To help you understand a way to create pen paths we shall start with the task of following the easy contours of the stringed instrument illustrated in Figure 3.0. You will find a copy of this image as a layered Photoshop file on the book website. This image contains a saved path outline of the Cups at a 200% view. The underlying image is therefore at 200% it’s normal size, so if you open this at a 100% view, you're effectively ready to work on this demo image at a 200% magnification. The Background layer contains the Figure 3.0 image and above it there is another layer of the same image but with the pen path outlines and all the points and handles showing. showing. I suggest you create this layer visible and fade the opacity as necessary. This will then help you to follow the handle positions when trying to match the path outlines. Let’s begin by making an outline of the Cups fretboard (as shown in Figure 3.0). If you have learned how to draw with the polygon lasso tool, you will have no problem drawing this path outline. Click on the corner points one after another until you reach the point where you started. As you approach this point you will notice a small circle appearsnext to the cursor, which indicates you can now click to close the path. Actually, this can be easier than drawing with the plane figure lasso because you can zoom in if required and precisely reposition each and every point. To do this,  hold down the CL key to temporarily change the pen tool to the direct selection tool and drag a point to realign it precisely. After closing the path, hitCE LE to convert the path to a selection, or clickEon its own to deselect the path. Now try to follow the Cups body shape (Figure 4.0). This will allow you to concentrate on the art of drawing curved segments. Note that the beginning of any curved segment starts by you dragging the handle outward in the direction of the intended curve. (To understand the reasoning behind this, imagine you are trying to define a circle by following the notional edges of an sq. box that contains the circle).  To continue a curved segment, click and hold the mouse down while you drag to complete the form of the end of the previous curve section (and predict the initial curve angle of the next segment). This last sentence is written assuming that the next curve will be a smooth continuation of the last. If there happens to be a sharp change in direction for the outline you are trying to follow you will need to add a corner point. You can convert a curved anchor point to a corner point by holding down the OAkey and clicking on it. Click to place another point and this will now create a straight line segment between these two points. Now, if you hold down the CL key you can again temporarily access the direct selection tool and reposition the points. When you click on a point or a segment with this tool the handles are displayed and you can use the direct selection tool to adjust these and refine the curve shape. If you wish to do defining the whole Cups, as well as the headstock, you'll apply to create any curved segments and to add corner points (such as round the tuning pegs). These should be placed whenever you plan a successive segment to break with the angle of the previous segment – hold down the OA key and drag to define the predictor handle for successive curve segment.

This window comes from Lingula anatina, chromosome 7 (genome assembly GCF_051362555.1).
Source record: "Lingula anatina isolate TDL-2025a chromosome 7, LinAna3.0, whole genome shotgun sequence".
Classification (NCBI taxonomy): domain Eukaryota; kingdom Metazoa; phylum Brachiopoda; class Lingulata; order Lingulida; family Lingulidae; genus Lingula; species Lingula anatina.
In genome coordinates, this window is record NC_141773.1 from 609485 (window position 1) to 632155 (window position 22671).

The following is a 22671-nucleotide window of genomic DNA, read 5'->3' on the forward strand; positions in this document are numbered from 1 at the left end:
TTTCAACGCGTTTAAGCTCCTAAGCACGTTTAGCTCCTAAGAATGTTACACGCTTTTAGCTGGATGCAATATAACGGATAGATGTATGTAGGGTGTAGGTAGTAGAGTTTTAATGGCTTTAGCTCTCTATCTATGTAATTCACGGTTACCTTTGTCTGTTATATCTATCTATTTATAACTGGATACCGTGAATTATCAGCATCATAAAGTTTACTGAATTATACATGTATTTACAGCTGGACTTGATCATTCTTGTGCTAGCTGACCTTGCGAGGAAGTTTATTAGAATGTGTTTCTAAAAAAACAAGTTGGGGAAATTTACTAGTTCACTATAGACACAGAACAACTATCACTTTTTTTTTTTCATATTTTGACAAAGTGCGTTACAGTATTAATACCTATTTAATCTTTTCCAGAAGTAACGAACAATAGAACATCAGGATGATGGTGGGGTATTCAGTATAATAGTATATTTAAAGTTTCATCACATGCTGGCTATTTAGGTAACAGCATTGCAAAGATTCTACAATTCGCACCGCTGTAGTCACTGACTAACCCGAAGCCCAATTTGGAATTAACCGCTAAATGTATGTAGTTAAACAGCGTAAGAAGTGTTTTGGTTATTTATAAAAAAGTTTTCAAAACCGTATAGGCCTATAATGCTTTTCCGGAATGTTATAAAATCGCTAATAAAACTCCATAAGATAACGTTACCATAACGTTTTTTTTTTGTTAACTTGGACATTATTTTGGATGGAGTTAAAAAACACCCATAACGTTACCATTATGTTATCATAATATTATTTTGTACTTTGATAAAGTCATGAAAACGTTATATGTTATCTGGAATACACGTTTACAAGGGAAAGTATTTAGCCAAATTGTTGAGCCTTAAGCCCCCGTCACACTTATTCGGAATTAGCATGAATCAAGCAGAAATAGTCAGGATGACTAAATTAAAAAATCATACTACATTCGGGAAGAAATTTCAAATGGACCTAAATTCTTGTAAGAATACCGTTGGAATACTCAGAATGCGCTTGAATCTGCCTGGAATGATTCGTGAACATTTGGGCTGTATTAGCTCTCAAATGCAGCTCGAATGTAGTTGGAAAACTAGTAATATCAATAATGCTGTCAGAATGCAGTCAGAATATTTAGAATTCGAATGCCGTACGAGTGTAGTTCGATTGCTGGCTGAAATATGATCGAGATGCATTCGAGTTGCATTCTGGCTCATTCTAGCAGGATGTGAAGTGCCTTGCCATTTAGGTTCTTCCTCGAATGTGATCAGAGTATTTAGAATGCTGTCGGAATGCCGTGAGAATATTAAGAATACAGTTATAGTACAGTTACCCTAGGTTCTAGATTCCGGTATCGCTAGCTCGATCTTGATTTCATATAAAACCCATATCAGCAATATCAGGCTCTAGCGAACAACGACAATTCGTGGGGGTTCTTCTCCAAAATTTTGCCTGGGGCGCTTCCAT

S M Rishad